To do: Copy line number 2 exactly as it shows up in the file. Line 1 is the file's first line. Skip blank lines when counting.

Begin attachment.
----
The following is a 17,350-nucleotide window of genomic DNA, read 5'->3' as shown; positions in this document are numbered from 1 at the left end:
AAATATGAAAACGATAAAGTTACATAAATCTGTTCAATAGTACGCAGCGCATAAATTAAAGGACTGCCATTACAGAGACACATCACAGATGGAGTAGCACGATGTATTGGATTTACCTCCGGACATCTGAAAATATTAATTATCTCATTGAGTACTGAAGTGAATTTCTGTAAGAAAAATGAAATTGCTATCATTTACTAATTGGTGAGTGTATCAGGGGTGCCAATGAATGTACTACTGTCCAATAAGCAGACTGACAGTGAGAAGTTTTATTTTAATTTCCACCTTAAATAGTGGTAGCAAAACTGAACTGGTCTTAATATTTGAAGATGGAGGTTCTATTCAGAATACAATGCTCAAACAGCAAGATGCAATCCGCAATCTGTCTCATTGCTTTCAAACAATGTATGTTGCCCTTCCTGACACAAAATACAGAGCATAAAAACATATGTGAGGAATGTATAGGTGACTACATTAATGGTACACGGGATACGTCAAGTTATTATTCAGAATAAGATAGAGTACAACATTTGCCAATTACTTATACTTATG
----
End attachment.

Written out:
AAATATGAAAACGATAAAGTTACATAAATCTGTTCAATAGTACGCAGCGCATAAATTAAAGGACTGCCATTACAGAGACACATCACAGATGGAGTAGCACGATGTATTGGATTTACCTCCGGACATCTGAAAATATTAATTATCTCATTGAGTACTGAAGTGAATTTCTGTAAGAAAAATGAAATTGCTATCATTTACTAATTGGTGAGTGTATCAGGGGTGCCAATGAATGTACTACTGTCCAATAAGCAGACTGACAGTGAGAAGTTTTATTTTAATTTCCACCTTAAATAGTGGTAGCAAAACTGAACTGGTCTTAATATTTGAAGATGGAGGTTCTATTCAGAATACAATGCTCAAACAGCAAGATGCAATCCGCAATCTGTCTCATTGCTTTCAAACAATGTATGTTGCCCTTCCTGACACAAAATACAGAGCATAAAAACATATGTGAGGAATGTATAGGTGACTACATTAATGGTACACGGGATACGTCAAGTTATTATTCAGAATAAGATAGAGTACAACATTTGCCAATTACTTATACTTATG